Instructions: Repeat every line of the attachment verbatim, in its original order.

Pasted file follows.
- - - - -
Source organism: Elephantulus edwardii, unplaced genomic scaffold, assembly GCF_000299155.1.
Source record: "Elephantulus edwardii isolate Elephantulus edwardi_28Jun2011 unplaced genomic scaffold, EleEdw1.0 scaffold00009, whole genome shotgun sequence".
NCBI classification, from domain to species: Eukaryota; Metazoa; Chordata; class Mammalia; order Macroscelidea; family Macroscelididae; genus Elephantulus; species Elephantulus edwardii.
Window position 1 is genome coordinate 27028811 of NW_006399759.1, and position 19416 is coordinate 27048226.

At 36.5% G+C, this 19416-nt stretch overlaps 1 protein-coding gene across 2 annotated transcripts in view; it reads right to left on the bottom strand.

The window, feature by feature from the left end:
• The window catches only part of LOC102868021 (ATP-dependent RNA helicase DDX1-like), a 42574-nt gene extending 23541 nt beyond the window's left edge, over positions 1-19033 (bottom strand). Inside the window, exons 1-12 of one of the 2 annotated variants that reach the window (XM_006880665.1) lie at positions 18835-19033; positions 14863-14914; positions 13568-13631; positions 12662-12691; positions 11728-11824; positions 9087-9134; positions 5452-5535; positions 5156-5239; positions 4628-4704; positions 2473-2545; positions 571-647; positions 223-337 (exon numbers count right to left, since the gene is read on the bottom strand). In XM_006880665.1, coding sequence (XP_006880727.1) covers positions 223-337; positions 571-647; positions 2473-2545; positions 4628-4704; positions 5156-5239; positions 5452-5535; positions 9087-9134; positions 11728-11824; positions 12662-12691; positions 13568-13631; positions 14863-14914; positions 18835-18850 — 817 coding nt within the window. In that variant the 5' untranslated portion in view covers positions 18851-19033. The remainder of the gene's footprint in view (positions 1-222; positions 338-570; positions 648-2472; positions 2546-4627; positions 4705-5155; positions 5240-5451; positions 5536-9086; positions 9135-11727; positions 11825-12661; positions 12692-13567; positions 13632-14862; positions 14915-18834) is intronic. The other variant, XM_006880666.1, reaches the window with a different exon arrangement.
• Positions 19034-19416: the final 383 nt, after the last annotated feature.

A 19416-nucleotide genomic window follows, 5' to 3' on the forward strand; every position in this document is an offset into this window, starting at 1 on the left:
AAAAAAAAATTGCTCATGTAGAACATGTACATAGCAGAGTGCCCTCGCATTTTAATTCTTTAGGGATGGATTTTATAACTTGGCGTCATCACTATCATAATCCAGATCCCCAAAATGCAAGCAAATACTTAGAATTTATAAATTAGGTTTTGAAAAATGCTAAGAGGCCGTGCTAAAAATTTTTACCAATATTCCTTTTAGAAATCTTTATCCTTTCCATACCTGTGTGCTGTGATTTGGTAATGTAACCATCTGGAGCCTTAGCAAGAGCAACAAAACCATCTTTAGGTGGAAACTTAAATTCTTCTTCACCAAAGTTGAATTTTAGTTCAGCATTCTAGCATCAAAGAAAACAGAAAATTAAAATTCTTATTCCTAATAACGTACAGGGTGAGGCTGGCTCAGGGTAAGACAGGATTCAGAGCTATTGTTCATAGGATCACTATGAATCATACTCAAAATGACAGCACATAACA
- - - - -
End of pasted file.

Source organism: Elephantulus edwardii, unplaced genomic scaffold, assembly GCF_000299155.1.
Source record: "Elephantulus edwardii isolate Elephantulus edwardi_28Jun2011 unplaced genomic scaffold, EleEdw1.0 scaffold00009, whole genome shotgun sequence".
NCBI classification, from domain to species: Eukaryota; Metazoa; Chordata; class Mammalia; order Macroscelidea; family Macroscelididae; genus Elephantulus; species Elephantulus edwardii.
Window position 1 is genome coordinate 27028811 of NW_006399759.1, and position 19416 is coordinate 27048226.

At 36.5% G+C, this 19416-nt stretch overlaps 1 protein-coding gene across 2 annotated transcripts in view; it reads right to left on the bottom strand.

The window, feature by feature from the left end:
• The window catches only part of LOC102868021 (ATP-dependent RNA helicase DDX1-like), a 42574-nt gene extending 23541 nt beyond the window's left edge, over positions 1-19033 (bottom strand). Inside the window, exons 1-12 of one of the 2 annotated variants that reach the window (XM_006880665.1) lie at positions 18835-19033; positions 14863-14914; positions 13568-13631; positions 12662-12691; positions 11728-11824; positions 9087-9134; positions 5452-5535; positions 5156-5239; positions 4628-4704; positions 2473-2545; positions 571-647; positions 223-337 (exon numbers count right to left, since the gene is read on the bottom strand). In XM_006880665.1, coding sequence (XP_006880727.1) covers positions 223-337; positions 571-647; positions 2473-2545; positions 4628-4704; positions 5156-5239; positions 5452-5535; positions 9087-9134; positions 11728-11824; positions 12662-12691; positions 13568-13631; positions 14863-14914; positions 18835-18850 — 817 coding nt within the window. In that variant the 5' untranslated portion in view covers positions 18851-19033. The remainder of the gene's footprint in view (positions 1-222; positions 338-570; positions 648-2472; positions 2546-4627; positions 4705-5155; positions 5240-5451; positions 5536-9086; positions 9135-11727; positions 11825-12661; positions 12692-13567; positions 13632-14862; positions 14915-18834) is intronic. The other variant, XM_006880666.1, reaches the window with a different exon arrangement.
• Positions 19034-19416: the final 383 nt, after the last annotated feature.

A 19416-nucleotide genomic window follows, 5' to 3' on the forward strand; every position in this document is an offset into this window, starting at 1 on the left:
AAAAAAAAATTGCTCATGTAGAACATGTACATAGCAGAGTGCCCTCGCATTTTAATTCTTTAGGGATGGATTTTATAACTTGGCGTCATCACTATCATAATCCAGATCCCCAAAATGCAAGCAAATACTTAGAATTTATAAATTAGGTTTTGAAAAATGCTAAGAGGCCGTGCTAAAAATTTTTACCAATATTCCTTTTAGAAATCTTTATCCTTTCCATACCTGTGTGCTGTGATTTGGTAATGTAACCATCTGGAGCCTTAGCAAGAGCAACAAAACCATCTTTAGGTGGAAACTTAAATTCTTCTTCACCAAAGTTGAATTTTAGTTCAGCATTCTAGCATCAAAGAAAACAGAAAATTAAAATTCTTATTCCTAATAACGTACAGGGTGAGGCTGGCTCAGGGTAAGACAGGATTCAGAGCTATTGTTCATAGGATCACTATGAATCATACTCAAAATGACAGCACATAACA